Conditions for amplification of R1, R2.1, R2.2, R3 and pCLY10

To amplify pCLY10, R1, R2.1, R2.2 and R3 Master-Amp Extra-Long PCR Kit (Epicentre) was used: PreMix 4 for amplification R3 and R2.2, PreMix 8 for amplification R1 and R2.1. Phusion High—Fidelity DNA (Thermo Fisher Scientific) polymerase was used to amplify R2.1 and R2.2, and Master-Amp Extra-Long Polymerase Mix (Epicentre) for R1 and R3 amplification. PCR conditions for R1, R2 and R3 amplification are listed in S3 Table.

Transformation of yeast

Yeast transformation was done as described before [16].

Isolation of plasmid DNA from yeast

Plasmid DNA was isolated from the yeast cells using Wizard Plus SV Miniprep kit from Promega. 37,5 Units of Longlife Zymolyase (G-Biosciences, USA) were added to P1 buffer, samples were incubated at 37°C for 30–60 min. Further steps were done according to the manufacturer.

Purification of compounds

S. albus pGRE was cultivated in DNPM medium in shaking flasks, total volume 5 L at 30°C, 200 rpm for 5 days. Mixture of culture broth and biomass was extracted with 5 L of ethylacetate (EtAc) and led to 145 mg of crude extract. The extract was purified by HPLC (HTec C18 column, 250 × 10 mm, 5 μm, A = H2O + 0.1% FA, B = ACN + 0.1% FA) with gradient starting from 5% B to 95% B in 28.2 min. Flow 5.8 ml/min, injection volume 40 μl of an MeOH extract (c = 5.3 mg/ml), detection wavelength λ = 420 nm.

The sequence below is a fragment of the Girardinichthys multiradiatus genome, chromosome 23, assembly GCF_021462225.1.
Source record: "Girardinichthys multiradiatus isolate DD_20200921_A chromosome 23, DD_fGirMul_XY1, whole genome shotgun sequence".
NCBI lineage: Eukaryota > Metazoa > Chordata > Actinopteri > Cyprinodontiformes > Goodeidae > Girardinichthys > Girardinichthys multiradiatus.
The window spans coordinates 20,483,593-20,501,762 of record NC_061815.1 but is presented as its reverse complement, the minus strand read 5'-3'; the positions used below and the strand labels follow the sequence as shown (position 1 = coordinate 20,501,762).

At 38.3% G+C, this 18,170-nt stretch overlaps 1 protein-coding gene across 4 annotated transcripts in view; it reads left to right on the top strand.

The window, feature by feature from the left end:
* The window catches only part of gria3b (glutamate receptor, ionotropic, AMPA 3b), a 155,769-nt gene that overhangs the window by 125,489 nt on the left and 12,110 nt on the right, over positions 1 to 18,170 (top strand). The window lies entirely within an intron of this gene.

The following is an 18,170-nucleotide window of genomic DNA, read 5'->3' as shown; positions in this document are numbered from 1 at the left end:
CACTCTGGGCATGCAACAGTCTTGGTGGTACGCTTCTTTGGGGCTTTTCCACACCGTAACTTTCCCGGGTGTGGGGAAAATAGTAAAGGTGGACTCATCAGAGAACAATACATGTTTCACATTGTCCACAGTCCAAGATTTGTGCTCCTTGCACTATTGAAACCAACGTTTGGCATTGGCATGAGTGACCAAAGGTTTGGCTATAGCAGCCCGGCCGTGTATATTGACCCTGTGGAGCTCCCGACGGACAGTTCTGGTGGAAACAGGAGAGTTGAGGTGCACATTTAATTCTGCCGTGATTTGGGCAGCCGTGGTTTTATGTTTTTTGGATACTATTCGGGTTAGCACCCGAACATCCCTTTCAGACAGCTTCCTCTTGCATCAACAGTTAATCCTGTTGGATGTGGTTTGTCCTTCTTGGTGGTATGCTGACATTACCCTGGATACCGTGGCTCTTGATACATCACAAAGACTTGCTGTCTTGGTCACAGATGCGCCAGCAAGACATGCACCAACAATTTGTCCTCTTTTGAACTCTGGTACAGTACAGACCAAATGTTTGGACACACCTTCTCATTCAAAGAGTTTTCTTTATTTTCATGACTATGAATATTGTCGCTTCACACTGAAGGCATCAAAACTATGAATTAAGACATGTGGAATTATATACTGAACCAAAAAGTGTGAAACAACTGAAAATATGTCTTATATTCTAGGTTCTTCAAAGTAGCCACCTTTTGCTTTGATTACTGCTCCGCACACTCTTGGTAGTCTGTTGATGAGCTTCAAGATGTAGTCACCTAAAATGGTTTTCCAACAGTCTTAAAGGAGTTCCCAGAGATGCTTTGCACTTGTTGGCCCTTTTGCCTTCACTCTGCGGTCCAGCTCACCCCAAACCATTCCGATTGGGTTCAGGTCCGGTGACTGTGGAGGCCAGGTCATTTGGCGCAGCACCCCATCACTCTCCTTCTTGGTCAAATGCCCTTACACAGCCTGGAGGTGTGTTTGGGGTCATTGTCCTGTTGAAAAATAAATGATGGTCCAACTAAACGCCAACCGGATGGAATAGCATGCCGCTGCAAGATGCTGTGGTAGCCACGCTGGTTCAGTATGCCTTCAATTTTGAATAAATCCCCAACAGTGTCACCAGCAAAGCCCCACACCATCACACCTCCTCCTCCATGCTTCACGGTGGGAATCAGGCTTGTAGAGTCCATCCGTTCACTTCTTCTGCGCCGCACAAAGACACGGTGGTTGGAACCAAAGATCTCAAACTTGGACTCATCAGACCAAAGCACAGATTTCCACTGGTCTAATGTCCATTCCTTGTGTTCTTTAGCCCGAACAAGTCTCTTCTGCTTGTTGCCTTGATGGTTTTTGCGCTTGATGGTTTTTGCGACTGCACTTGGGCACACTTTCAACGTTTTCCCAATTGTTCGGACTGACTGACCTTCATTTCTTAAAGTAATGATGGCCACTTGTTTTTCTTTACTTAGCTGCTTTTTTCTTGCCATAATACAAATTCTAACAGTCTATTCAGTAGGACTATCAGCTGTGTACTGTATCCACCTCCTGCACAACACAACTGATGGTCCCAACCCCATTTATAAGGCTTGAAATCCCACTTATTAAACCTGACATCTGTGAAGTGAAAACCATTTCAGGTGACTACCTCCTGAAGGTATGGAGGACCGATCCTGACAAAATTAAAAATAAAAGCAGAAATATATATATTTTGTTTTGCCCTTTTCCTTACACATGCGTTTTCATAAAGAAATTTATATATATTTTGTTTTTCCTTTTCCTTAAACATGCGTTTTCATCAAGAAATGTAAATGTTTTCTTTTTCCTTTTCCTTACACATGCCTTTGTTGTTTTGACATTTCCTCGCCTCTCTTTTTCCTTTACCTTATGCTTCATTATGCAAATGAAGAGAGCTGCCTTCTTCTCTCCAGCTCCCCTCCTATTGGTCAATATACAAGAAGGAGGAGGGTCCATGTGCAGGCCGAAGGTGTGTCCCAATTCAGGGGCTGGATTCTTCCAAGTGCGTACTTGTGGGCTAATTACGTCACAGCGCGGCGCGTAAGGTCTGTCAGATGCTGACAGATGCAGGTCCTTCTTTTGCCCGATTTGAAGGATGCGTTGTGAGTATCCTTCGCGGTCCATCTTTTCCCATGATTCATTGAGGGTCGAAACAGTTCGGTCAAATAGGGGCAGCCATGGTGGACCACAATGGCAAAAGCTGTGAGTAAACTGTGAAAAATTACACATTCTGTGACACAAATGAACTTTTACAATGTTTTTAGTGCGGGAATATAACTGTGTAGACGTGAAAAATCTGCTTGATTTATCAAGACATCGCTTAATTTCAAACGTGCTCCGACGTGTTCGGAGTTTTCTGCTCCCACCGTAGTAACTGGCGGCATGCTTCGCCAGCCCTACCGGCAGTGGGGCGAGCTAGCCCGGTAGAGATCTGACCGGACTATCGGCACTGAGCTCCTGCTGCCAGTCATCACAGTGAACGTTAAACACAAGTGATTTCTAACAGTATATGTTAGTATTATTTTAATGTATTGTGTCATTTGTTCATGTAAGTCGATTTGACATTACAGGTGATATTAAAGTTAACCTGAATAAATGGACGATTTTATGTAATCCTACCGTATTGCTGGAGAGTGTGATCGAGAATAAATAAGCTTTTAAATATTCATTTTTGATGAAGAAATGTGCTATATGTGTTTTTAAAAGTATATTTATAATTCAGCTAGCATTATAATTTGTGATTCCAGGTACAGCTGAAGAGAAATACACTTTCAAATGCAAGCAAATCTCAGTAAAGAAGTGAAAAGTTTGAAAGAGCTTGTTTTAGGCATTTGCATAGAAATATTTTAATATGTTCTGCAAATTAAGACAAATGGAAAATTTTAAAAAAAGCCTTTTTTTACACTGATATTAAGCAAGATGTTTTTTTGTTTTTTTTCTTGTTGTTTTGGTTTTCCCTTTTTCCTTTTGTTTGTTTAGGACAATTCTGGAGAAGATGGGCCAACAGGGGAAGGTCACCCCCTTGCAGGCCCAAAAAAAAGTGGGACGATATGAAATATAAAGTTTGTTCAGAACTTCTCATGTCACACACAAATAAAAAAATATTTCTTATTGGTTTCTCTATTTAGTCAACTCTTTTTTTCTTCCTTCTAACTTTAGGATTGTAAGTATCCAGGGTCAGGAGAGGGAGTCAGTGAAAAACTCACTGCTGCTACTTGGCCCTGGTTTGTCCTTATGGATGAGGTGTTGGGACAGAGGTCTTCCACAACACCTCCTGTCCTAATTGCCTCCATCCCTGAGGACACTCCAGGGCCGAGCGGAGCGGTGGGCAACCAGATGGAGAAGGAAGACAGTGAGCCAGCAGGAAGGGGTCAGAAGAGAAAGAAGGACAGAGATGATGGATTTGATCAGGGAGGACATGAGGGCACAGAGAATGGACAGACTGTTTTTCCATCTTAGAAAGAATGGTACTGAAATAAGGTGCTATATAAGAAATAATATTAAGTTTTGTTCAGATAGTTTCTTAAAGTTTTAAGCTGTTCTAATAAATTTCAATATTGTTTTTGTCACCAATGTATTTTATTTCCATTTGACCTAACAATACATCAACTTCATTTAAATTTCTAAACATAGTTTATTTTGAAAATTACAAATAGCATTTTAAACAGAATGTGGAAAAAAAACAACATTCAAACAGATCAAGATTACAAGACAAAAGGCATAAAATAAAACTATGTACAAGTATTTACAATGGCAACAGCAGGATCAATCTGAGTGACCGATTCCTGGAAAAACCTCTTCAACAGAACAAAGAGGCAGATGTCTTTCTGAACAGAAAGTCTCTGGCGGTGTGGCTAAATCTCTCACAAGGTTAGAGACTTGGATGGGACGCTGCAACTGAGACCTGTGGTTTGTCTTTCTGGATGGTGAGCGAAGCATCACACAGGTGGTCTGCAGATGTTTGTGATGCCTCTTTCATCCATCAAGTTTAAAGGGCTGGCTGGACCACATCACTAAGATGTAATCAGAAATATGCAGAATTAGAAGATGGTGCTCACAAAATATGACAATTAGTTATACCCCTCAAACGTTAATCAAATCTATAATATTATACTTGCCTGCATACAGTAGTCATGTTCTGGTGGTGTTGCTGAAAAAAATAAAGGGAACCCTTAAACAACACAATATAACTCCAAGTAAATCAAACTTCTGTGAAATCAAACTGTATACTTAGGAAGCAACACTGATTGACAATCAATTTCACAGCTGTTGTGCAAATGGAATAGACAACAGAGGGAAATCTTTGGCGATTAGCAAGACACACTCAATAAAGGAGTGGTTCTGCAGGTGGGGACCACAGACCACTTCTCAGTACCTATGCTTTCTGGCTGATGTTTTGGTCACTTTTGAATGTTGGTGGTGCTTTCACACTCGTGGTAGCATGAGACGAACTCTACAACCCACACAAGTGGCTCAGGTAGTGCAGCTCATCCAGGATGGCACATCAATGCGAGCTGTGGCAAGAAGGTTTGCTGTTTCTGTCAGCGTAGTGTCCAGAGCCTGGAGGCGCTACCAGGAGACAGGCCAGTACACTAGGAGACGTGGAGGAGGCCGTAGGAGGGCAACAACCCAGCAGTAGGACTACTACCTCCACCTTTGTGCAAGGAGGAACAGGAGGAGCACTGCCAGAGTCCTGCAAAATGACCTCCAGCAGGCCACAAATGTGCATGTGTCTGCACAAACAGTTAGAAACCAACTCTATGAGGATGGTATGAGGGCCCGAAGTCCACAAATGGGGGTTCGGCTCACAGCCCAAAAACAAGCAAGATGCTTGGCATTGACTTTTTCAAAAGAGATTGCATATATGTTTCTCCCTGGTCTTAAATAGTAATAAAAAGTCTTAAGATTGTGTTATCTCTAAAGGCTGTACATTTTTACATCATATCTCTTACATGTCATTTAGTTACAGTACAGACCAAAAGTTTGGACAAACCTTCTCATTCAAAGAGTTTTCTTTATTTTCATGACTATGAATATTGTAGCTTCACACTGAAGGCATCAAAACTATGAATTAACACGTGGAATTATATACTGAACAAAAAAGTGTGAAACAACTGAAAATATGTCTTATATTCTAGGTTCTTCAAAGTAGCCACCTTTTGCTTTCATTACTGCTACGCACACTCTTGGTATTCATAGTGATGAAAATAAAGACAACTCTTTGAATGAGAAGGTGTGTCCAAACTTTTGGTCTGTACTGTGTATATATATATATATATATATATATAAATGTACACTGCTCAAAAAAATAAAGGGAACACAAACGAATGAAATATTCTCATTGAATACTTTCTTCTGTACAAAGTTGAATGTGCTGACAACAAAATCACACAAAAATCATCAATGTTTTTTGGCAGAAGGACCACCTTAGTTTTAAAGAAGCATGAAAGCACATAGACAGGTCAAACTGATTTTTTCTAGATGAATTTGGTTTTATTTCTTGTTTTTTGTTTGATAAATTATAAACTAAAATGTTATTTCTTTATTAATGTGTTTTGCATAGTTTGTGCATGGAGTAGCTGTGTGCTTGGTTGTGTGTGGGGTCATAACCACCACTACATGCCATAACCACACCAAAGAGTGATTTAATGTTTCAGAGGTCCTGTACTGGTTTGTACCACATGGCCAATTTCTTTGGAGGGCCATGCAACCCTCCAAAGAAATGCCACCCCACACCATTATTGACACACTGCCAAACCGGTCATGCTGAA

Production analysis

For production analysis 3 ml of 24-h old pre-culture of S. albus pGRE was inoculated into 50 ml of DNPM media and grown for 4 days at 30°C with agitation at 200 rpms. The culture broth was extracted with ethylacetate, samples were evaporated, dissolved in 500 μl of methanol and subjected to LC-MS analysis.